Summary: It is no strange thing when the godly encounter persecution by those who refuse to yield to God & His Word. May the understanding that God has brought His servants before us through persecutions minister comfort & encouragement to us in our own tribulatio

PSALM 119: 81-88 [The Ministry of The Word Series]


[John 16:33]

We have arrived at the eleventh section of the 22 letter alphabetic Psalm. Here the psalm reveals the dark and dreary midnight of a distraught soul. The psalmist is in anguish. His soul faints (v. 81), his eyes fail as he looks for comfort (v. 82), he is persecuted (v. 84), the proud have set their traps for him (v. 85), he is attacked abusively (v. 86), and he almost dies (v. 87). Stars though shine out in the night and the last verse gives promise of the dawn. Even in the midst of darkness and despair, he continues to seek God's Word and prays for revival, "so that I may keep the testimony of Your mouth" (v. 88). [Williams, Donald. The Preacher's Commentary Series, Vol. 14: Psalms 73-150. Nashville, TN: Thomas Nelson Inc, 1989, S. 362.]

The thrust of the Psalm will become more cheerful after this stanza; but let these verses make us aware that even the most eminent servants of God are persecuted by the ungodly. It is no strange thing when the godly encounter persecution by those who refuse to yield to God and His Word. May the understanding that God has brought His godly servants before us through dreaded persecutions minister comfort and encouragement to us in our own tribulations (CIM) (John 16:33).





Verse 81 opens with the theme of suffering and the longing for divine intervention. "My soul languishes for Your salvation; I wait [hope] for Your word."

The hour is urgent. The crisis is clear. The need is great. The psalmist cries out that his soul is ready to fail while waiting for God's Word to be fulfilled.

The thing that causes him not to give up is his hope in God's Word. When God seems absent and the darkness stalks us, we still have the light of His promises to us. The salvation and comfort of God's people are secured to us by the word or promise which will certainly be fulfilled in its season.

The psalmist's anguish is well represented in verse 82. "My eyes fail with longing for Your word, While I say, "When will You comfort me?"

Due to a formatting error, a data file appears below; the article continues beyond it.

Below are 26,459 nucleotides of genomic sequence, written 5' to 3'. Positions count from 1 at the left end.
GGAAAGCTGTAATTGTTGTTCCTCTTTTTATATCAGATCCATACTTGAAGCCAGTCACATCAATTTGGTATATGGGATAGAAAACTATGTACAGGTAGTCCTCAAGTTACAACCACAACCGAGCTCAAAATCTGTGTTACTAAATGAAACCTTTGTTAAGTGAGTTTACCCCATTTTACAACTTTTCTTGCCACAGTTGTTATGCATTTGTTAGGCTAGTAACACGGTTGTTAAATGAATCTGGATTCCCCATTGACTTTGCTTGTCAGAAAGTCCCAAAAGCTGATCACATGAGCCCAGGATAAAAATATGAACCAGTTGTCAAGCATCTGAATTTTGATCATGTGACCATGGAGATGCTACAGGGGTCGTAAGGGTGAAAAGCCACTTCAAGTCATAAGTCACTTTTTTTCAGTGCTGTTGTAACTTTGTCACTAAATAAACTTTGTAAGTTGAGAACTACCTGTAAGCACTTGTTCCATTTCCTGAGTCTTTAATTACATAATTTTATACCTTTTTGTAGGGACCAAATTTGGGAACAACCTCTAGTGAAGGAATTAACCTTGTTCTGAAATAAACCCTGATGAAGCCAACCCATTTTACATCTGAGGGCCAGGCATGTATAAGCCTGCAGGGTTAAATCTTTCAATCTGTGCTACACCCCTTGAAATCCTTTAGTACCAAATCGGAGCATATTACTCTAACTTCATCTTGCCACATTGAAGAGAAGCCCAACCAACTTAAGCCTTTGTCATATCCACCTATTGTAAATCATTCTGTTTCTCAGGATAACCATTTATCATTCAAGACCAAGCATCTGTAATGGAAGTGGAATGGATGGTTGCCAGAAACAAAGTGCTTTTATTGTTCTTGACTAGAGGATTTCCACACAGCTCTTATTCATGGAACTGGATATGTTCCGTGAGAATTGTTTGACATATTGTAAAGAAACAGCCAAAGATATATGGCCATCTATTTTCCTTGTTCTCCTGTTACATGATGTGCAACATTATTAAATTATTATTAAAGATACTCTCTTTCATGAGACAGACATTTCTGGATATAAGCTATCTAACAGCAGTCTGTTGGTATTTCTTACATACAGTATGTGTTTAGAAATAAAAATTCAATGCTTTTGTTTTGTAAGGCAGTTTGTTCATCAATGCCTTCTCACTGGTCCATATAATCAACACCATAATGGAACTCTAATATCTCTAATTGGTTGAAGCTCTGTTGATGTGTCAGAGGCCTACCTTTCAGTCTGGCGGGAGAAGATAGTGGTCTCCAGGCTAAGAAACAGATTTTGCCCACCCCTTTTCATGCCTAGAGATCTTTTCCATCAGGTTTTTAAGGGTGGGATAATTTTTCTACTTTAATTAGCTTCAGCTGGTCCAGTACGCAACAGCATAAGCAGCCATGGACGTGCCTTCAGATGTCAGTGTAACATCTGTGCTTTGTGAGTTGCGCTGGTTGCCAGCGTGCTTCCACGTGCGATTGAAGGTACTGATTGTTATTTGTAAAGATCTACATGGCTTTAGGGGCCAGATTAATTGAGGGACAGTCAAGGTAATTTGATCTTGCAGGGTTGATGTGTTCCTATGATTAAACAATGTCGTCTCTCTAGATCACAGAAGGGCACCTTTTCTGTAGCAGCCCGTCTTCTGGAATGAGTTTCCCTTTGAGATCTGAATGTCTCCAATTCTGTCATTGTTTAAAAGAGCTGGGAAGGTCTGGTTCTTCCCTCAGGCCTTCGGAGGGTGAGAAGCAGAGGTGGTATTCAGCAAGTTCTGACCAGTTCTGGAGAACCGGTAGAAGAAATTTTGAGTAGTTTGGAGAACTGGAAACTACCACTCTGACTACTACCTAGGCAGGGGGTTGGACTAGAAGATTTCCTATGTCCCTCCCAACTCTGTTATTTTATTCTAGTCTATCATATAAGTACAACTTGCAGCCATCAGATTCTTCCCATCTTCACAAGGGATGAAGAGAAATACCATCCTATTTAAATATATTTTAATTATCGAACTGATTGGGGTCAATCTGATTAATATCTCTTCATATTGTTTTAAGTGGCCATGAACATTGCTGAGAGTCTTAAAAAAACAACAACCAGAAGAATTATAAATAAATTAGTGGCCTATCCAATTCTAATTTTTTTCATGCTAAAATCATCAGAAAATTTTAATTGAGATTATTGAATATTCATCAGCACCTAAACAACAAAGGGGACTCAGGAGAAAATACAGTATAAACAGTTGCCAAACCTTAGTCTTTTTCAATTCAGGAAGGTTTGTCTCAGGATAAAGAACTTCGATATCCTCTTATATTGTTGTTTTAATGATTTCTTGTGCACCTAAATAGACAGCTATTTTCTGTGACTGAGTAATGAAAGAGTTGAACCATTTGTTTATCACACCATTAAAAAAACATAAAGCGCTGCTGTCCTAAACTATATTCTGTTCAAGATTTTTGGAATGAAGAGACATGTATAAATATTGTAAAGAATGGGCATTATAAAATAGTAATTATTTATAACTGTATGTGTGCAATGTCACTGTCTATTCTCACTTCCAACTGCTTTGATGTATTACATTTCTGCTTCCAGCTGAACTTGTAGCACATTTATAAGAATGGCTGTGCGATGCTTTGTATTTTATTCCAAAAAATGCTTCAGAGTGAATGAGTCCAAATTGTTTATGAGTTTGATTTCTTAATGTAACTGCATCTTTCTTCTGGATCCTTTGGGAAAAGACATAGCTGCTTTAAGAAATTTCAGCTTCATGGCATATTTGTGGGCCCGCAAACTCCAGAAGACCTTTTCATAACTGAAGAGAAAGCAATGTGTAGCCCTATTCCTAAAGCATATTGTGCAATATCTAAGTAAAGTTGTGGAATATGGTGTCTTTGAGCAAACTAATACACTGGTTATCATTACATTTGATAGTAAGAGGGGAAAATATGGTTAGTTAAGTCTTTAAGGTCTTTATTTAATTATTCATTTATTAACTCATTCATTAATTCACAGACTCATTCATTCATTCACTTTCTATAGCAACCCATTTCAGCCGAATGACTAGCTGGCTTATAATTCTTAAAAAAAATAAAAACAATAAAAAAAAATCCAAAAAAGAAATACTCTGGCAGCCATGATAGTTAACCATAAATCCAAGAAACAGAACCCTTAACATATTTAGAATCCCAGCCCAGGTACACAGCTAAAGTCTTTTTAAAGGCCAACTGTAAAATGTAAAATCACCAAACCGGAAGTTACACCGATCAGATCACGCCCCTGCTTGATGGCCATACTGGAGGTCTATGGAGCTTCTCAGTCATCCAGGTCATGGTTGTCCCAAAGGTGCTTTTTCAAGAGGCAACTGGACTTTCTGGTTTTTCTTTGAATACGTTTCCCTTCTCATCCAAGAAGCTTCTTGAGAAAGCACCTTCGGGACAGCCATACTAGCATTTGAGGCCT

He longs for help from heaven. In his pain, he continually searches the Word of God. His eyes even now fail or grow dim from his study or his weeping. This is no academic exercise.

David knew where he anchored his life-ship. Hope without a promise is like an anchor without a secure hold. David's hope is fixed upon the divine Word. Where is your hope placed?

Blessed are the eyes that are strained in searching after God. The eyes of the Lord will see to it that such eyes do not actually fail.

David begs God in verse 83 to make haste to come to him because of his life-sapping affliction. "Though I have become like a wineskin in the smoke, I do not forget Your statutes."

The psalmist using a simile describes him self as a "wineskin in smoke." This means that he was being weakened or shriveled up like a wineskin becomes in a smoky room or in the fire. He is cracked and dry. Even good men, when they are down and discouraged, sometimes think themselves more slighted than they really are.

Nevertheless, he stands upon God's Word in his distress. "Yet I do not forget Your statutes." His great affliction had not driven him from the Word but thrust him upon the Word. In our pain God's promises often become more real. No matter how dark the hour, the future is our friend, because Jesus is our Lord. It's always to soon to quit on the Lord.


David's debilitating condition causes him to wonder if he will make it. He knows he won't if his persecution lasts much longer, so he asked how long it would be until he is vindicated. In verse 84 David prays that God would make haste to execute judgment on those that persecuted him. "How many are the days of Your servant? When will You execute judgment on those who persecute me?"

With the shortness of his life before him, the psalmist now asks, "How many are the days of Your servant?" [God's servant is one who submitted himself to God.] The implied answer is, "Not many." He feels his time is running out. The sands of the hourglass near exhaustion due to the pain of relentless attacks. So he prays, "When will You execute judgment on those who persecute me?"

He prays not for power to avenge himself for he refused fall into hate and malice. He asks that God Himself would take action to avenge and would repay (Rom. 12:19) what man has done to him. There is a day coming, a great and terrible day, when God will execute judgment on all the proud persecutors of His people (Jude 14).

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